Tuesday, December 25, 2007
We did have some beautiful Christmas decorations that we got from another family that left Mali just before we arrived. We have a wonderful tree - complete with lights and decorations. And we received some packages from the States with lots of gifts. We have had a wonderful mixture of a Western style Christmas (minus most of the baggage and stress that accompany the day) and an African celebration of the birth of Christ.
Christmas Eve was busy. We had lots of visitors come by our house to greet us throughout the day. We left the house around 9:00pm to attend Christmas Eve services at Pastor Christophe's church in Sabalibougou where we've celebrated all of our Christmases in Mali. The service had a lot of music by the church choirs and several drama presentations by the youth. The dramas are always popular and the crowd really enjoyed them. The service including the dramas were all in Bambara, so our growing French skills didn't help much. But the dramas were easy to understand via the physical actions. We didn't get much of the humor, but we enjoyed them none the less. The service ended shortly after midnight and the all night party started. We chose to leave just before the music and dancing started to get a little sleep and wake up early for a little family time in the morning.
Like any normal 11 year old, Cole was the first to wake up this morning despite getting home so late. He was eagerly waiting for us to wake up and open gifts. We did have enough time to squeeze in opening a few things before leaving again for church. We arrived just as the service was getting started. The new church building at Sabalibougou isn't finished yet, but canopies were set up inside the partially completed church building to accommodate the large crowd on hand for Christmas.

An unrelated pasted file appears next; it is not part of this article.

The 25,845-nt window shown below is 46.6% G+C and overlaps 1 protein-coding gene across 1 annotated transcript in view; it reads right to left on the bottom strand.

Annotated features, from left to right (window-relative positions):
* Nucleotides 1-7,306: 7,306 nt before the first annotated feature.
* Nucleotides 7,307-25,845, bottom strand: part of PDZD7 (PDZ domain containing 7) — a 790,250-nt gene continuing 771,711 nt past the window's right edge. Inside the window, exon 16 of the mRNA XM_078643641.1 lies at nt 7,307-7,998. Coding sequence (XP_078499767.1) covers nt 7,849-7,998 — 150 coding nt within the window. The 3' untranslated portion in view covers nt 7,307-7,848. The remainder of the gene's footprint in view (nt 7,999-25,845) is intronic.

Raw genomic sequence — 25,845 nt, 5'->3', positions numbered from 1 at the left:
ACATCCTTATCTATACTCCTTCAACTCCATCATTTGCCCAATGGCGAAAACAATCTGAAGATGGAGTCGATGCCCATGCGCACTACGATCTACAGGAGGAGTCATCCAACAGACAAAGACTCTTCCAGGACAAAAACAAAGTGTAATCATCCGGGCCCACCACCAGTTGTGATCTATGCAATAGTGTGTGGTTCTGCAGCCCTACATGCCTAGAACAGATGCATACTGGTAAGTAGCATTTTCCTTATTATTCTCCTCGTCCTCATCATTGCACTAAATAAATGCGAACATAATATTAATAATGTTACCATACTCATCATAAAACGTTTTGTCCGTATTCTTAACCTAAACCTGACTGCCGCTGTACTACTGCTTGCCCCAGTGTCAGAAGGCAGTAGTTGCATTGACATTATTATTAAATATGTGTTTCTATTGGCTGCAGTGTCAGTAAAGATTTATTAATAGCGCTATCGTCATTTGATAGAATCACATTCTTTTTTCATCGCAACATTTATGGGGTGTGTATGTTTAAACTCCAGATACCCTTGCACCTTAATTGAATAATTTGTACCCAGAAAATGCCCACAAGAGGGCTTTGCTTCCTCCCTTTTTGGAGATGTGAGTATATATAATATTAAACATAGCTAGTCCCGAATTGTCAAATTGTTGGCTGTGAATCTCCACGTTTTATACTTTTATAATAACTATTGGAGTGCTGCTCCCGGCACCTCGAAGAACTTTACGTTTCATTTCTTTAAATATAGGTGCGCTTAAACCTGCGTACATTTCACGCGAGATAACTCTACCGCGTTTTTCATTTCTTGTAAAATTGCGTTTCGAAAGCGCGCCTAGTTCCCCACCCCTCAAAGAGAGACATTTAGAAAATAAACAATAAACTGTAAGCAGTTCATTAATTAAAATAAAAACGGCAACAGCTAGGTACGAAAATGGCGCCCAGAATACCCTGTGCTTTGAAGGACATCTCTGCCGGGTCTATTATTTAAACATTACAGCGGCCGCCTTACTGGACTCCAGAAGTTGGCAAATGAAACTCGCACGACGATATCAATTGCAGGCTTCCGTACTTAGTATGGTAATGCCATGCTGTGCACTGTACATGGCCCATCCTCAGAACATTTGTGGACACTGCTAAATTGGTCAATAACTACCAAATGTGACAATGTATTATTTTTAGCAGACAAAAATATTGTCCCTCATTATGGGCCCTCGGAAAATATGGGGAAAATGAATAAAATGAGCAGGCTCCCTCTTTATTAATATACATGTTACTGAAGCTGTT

Music was again a large part of the Christmas morning service. The church has both Bambara and French choirs. Each choir performed several numbers and dances. It was very uplifting. Our video of the week is one of the songs by the Bambara choir. You can view it here.
Santa made an appearance at the church service this morning. It was very entertaining to see an African depiction of Santa based on what they've seen in th West. One of the funniest things was his white gloves, which were rubber surgical gloves. Cole really got a kick out of Santa's walking stick which was a florescent light bulb. The western world is slowly beginning to creep into Mali. Sadly, the secular side of Christmas is starting to cloud was has been purely a religious day until now.
Pastor Christophe presented a message about Mary and her obedience in the Christmas story. Because he was preaching in Bambara, again we didn't understand much of what he was saying. But we know the Lord was using him to reach the people of the church.
The church was decorated in typical Malian style for the Holidays -- beach balls, flashing Christmas lights, and shining mylar decorations hanging from the ceiling. It was very festive...tacky, but festive. Unfortunately, we were too busy this year to have Christmas clothes made for our family with the special Malian Church Christmas cloth, but it was exciting to see everyone in church wearing their new clothes all in matching fabric.
The service ended at noon when a Christmas meal was served to everyone in attendance. We gathered in small groups around large bowls of food. We had yams covered with vegetable sauce. We ate Malian style...dipping our fingers into the bowl. The meal was delicious and a wonderful way to close our Christmas celebration with the Church.
We then followed Pastor Christophe home for a short visit with him and his family before finally heading home. When we arrived back home, we finished opening our presents, took a short nap, then shared a delicious chicken dinner prepared by Julie.
In all, it was an excellent, yet exhausting Christmas. We trust your Christmas has also been filled with joy and goodness for you and your family.
Thursday, December 20, 2007